Little Brother Tumblr

Here is where I lose all credibility, all the momentum from my previous post about Bookbub. A lot of my posts are hit or miss. I won’t apologize.

Now, as a writer, I cater to the young adult/millennial age group. If you want absolutely nothing to do with this audience, feel free to scroll past this post. I don’t think it’s for you.

For I  will be talking about one of the best and worst places on the Internet.

I can’t imagine all the different ways you could’ve come across Tumblr. In fact, I can’t even remember when I first heard about it. I just know I signed up for it last summer.

A lot of people know of Tumblr without having been to it. If you search for an image of anything relating to pop culture, you’ll come across Tumblr posts like fan art, screenshots, and GIFs. Or maybe a friend of yours on Facebook shares stuff from ‘Best of Tumblr.’ That argument over the blue or gold dress that almost broke the Internet? That came from a Tumblr post.

People think of it as a wasteland, where all the best and worst of things converge to form one little blue hell-hole that reveals too much and yet nothing at all. It’s a place overrun by smart-mouthed teens and sad adults. The Dismaland of the Internet.

(actually… “1+3 chan” is the void to avoid, and I won’t dare get into that)

But here is something people don’t seem think to about when it comes to Tumblr.

You ‘Follow’ people on Tumblr the same way you follow anyone on any site—Facebook, Twitter, Snapchat (haven’t used this one yet), Vine (this one neither). Anything thing these people post will show up on your Feed.

https://vine.co/v/iwZX7WxYhi3/embed/simple

Side note  Please let me know if the link worked and you were able to see and hear the Vine video. For future reference.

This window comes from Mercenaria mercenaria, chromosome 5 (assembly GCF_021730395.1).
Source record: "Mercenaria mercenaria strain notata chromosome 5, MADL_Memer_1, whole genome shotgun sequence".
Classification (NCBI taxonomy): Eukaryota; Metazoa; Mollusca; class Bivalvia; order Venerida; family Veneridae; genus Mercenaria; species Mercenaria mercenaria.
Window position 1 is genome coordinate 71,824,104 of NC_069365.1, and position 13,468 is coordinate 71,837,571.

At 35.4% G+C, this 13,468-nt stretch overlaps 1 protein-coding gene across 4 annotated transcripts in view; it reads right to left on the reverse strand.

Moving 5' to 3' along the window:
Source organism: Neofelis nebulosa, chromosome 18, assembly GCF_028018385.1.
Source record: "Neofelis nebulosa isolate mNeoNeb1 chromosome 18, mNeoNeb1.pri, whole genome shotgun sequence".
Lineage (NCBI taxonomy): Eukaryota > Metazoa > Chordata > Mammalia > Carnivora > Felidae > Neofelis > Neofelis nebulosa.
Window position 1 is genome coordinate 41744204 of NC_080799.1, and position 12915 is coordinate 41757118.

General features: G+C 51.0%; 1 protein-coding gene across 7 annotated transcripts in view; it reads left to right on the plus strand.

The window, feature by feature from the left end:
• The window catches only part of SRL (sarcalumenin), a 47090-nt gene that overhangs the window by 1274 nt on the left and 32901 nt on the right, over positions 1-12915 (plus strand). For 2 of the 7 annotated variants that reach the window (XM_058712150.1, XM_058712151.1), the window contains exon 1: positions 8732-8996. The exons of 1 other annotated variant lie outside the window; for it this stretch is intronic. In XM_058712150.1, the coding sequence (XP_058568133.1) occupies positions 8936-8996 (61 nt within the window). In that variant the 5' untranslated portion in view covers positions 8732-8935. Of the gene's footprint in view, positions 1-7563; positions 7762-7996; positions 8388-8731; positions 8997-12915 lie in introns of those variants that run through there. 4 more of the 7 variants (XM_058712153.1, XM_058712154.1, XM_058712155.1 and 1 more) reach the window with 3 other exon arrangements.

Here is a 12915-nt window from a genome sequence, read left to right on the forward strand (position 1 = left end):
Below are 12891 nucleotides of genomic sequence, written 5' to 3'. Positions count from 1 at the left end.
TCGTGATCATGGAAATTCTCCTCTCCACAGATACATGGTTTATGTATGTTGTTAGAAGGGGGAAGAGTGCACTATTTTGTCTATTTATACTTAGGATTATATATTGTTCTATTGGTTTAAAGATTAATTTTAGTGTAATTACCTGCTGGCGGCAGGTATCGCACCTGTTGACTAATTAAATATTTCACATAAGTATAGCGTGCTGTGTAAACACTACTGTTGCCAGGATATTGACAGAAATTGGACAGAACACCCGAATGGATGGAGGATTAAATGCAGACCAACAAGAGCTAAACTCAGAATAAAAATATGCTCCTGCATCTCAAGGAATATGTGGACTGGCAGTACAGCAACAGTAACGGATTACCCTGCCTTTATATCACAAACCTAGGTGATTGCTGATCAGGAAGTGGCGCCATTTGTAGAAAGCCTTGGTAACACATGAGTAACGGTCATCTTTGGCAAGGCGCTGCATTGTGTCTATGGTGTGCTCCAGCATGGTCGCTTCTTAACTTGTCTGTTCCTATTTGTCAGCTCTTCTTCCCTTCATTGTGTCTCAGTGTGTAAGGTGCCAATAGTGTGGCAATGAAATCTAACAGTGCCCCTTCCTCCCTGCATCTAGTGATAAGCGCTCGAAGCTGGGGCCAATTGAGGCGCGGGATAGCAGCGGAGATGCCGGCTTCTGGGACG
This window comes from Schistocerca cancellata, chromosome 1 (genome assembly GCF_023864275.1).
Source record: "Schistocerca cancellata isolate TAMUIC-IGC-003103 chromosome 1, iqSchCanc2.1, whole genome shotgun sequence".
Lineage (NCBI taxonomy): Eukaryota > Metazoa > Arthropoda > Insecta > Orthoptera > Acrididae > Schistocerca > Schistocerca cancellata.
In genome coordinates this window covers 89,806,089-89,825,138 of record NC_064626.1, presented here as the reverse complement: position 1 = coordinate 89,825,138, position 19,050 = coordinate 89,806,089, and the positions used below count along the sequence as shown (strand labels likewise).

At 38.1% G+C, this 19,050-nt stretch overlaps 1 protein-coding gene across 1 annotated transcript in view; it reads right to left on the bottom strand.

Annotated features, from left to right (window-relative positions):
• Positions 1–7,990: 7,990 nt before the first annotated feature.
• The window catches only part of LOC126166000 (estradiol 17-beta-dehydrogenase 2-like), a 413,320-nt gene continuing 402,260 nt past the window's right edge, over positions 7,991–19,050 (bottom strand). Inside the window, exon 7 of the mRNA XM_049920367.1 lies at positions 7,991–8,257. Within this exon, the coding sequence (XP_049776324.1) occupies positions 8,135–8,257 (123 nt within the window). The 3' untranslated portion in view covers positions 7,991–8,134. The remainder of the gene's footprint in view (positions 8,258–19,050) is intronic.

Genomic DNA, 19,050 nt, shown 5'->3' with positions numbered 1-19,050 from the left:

Sometimes it’s the greatest, but sometimes it’s not. If you don’t like what someone posts → Unfollow or Block them.

tumblr - unfollow

tumblr - block

Why write about Tumblr of all things?

I don’t know much about social networking on the Internet. I wasn’t on it in time to have a MySpace (remember that?). It wasn’t until 2010 that I had anything to do with the Internet, and that was Facebook.

I’m still learning, though. And what I’ve learned about Tumblr is that it’s hit or miss. Some sign up for an account and immediately delete it. Nothing holds them to it. Just what is Tumblr even for??

I’ve come to think of Tumblr as WordPress’s kid brother. Because, while I think adults and businesses use Wordpress—everyone else seems to use Tumblr.

I found this great article by Elspeth Reeve, Senior Editor of New Republic. It’s called “The Secret Lives of Tumblr Teens” and is really incredible. It’s also a long read, but entertaining and informative… like a funny Tumblr history lecture. You will not believe some of the posts I’ve found–academic journal-style essays–that explain the history memes.

Tumblr has histories. It has had wars. I’m still considerably new to the site, and so far all I know of is the Chocolate Bird meme war (warning: lanugage). It’s a long post, but a detailed one worthy of textbooks. More on its history here.

How I found Reeve’s article:

tumblr - source post

Reeve dug into the world of Tumblr and explains what Tumblr is, what it’s like, and why it’s successful as a site. She interviewed actual Tumblr staffers, even 2 teens that found monetary success through Tumblr.

I believe this statement supports my ‘kid brother’ idea of Tumblr:

Tumblr is the social network that, based on my reporting, is seen by teens as the most uncool. A telling post from 2014: “I picked joining Tumblr and staying active on here because: 1. I’m not attractive enough to be a Youtuber 2. Not popular enough for twitter 3. Facebook is dumb.” You don’t tell people your Tumblr URL, you aren’t logging the banalities of your day—you aren’t even you. On Tumblr, you can revel in anonymity, say whatever you want without fear of it going on your permanent record. You can start as many Tumblrs as you like, one for each slice of your personality